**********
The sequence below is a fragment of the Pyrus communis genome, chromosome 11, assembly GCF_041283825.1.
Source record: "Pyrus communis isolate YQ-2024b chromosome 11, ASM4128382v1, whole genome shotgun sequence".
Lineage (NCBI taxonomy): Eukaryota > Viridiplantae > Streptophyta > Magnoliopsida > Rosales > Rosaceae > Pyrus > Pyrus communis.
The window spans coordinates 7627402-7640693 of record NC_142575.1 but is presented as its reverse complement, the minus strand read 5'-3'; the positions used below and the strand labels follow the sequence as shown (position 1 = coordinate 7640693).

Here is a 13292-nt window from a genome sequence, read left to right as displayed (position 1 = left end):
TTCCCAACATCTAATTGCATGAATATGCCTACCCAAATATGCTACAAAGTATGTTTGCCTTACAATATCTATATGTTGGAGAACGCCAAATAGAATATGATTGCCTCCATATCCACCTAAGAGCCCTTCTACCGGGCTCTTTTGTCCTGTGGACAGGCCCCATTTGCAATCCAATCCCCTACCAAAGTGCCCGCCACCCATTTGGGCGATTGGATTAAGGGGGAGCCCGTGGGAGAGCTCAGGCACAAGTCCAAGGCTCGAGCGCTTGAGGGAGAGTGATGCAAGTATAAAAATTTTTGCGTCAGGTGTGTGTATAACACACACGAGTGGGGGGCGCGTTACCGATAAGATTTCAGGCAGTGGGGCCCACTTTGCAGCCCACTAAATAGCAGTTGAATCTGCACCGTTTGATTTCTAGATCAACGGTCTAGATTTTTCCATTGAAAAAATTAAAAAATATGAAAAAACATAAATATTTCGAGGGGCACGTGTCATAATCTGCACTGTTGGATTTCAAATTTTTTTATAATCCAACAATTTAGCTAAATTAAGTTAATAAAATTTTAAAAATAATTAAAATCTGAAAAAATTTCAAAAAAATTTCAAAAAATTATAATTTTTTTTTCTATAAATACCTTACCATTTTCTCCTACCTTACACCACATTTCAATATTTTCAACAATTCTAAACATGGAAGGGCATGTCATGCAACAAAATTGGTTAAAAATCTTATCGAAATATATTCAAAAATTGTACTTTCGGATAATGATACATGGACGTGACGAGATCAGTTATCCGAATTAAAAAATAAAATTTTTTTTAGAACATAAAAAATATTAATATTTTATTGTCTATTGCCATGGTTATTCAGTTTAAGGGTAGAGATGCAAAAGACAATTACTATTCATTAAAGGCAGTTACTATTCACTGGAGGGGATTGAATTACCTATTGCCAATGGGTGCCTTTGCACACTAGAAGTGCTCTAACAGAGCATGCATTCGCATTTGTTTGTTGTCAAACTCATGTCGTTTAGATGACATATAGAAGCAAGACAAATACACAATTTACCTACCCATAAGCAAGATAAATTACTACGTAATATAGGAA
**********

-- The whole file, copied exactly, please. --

The sequence below is a fragment of the Pyrus communis genome, chromosome 11, assembly GCF_041283825.1.
Source record: "Pyrus communis isolate YQ-2024b chromosome 11, ASM4128382v1, whole genome shotgun sequence".
Lineage (NCBI taxonomy): Eukaryota > Viridiplantae > Streptophyta > Magnoliopsida > Rosales > Rosaceae > Pyrus > Pyrus communis.
The window spans coordinates 7627402-7640693 of record NC_142575.1 but is presented as its reverse complement, the minus strand read 5'-3'; the positions used below and the strand labels follow the sequence as shown (position 1 = coordinate 7640693).

Here is a 13292-nt window from a genome sequence, read left to right as displayed (position 1 = left end):
TTCCCAACATCTAATTGCATGAATATGCCTACCCAAATATGCTACAAAGTATGTTTGCCTTACAATATCTATATGTTGGAGAACGCCAAATAGAATATGATTGCCTCCATATCCACCTAAGAGCCCTTCTACCGGGCTCTTTTGTCCTGTGGACAGGCCCCATTTGCAATCCAATCCCCTACCAAAGTGCCCGCCACCCATTTGGGCGATTGGATTAAGGGGGAGCCCGTGGGAGAGCTCAGGCACAAGTCCAAGGCTCGAGCGCTTGAGGGAGAGTGATGCAAGTATAAAAATTTTTGCGTCAGGTGTGTGTATAACACACACGAGTGGGGGGCGCGTTACCGATAAGATTTCAGGCAGTGGGGCCCACTTTGCAGCCCACTAAATAGCAGTTGAATCTGCACCGTTTGATTTCTAGATCAACGGTCTAGATTTTTCCATTGAAAAAATTAAAAAATATGAAAAAACATAAATATTTCGAGGGGCACGTGTCATAATCTGCACTGTTGGATTTCAAATTTTTTTATAATCCAACAATTTAGCTAAATTAAGTTAATAAAATTTTAAAAATAATTAAAATCTGAAAAAATTTCAAAAAAATTTCAAAAAATTATAATTTTTTTTTCTATAAATACCTTACCATTTTCTCCTACCTTACACCACATTTCAATATTTTCAACAATTCTAAACATGGAAGGGCATGTCATGCAACAAAATTGGTTAAAAATCTTATCGAAATATATTCAAAAATTGTACTTTCGGATAATGATACATGGACGTGACGAGATCAGTTATCCGAATTAAAAAATAAAATTTTTTTTAGAACATAAAAAATATTAATATTTTATTGTCTATTGCCATGGTTATTCAGTTTAAGGGTAGAGATGCAAAAGACAATTACTATTCATTAAAGGCAGTTACTATTCACTGGAGGGGATTGAATTACCTATTGCCAATGGGTGCCTTTGCACACTAGAAGTGCTCTAACAGAGCATGCATTCGCATTTGTTTGTTGTCAAACTCATGTCGTTTAGATGACATATAGAAGCAAGACAAATACACAATTTACCTACCCATAAGCAAGATAAATTACTACGTAATATAGGAA